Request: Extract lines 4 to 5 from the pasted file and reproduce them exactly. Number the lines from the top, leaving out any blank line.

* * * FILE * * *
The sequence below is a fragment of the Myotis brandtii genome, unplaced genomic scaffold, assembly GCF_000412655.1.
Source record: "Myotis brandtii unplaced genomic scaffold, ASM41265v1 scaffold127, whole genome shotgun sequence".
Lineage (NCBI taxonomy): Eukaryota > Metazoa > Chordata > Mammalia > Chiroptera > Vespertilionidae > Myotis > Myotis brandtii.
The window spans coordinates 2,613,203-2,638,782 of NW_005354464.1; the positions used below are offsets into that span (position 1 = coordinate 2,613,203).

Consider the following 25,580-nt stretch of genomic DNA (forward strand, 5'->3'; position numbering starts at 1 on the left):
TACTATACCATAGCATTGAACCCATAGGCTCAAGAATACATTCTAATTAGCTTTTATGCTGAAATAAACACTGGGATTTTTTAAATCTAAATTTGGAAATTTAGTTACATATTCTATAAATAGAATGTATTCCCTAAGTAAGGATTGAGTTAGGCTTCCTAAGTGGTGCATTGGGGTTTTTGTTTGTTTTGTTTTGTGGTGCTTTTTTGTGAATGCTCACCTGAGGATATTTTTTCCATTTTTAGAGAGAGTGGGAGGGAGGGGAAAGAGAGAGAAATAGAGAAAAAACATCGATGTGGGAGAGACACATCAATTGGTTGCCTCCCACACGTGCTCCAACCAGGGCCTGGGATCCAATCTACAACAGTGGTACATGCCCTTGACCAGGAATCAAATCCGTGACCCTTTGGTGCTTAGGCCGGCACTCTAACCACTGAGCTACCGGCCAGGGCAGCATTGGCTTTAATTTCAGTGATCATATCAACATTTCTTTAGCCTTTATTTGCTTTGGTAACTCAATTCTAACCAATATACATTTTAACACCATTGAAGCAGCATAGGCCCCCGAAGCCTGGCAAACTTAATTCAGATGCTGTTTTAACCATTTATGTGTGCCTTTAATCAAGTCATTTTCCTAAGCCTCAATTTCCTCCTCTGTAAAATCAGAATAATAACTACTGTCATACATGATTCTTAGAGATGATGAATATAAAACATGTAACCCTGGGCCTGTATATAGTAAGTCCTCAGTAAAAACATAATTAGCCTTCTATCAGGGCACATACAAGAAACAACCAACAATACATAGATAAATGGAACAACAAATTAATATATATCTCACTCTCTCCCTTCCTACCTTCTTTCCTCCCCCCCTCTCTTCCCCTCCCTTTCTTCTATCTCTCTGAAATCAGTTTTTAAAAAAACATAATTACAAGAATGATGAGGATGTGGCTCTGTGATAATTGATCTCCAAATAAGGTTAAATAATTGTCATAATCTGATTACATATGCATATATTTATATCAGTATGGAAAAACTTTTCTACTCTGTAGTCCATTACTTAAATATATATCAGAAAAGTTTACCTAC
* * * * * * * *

The window spans coordinates 2,613,203-2,638,782 of NW_005354464.1; the positions used below are offsets into that span (position 1 = coordinate 2,613,203).

Consider the following 25,580-nt stretch of genomic DNA (forward strand, 5'->3'; position numbering starts at 1 on the left):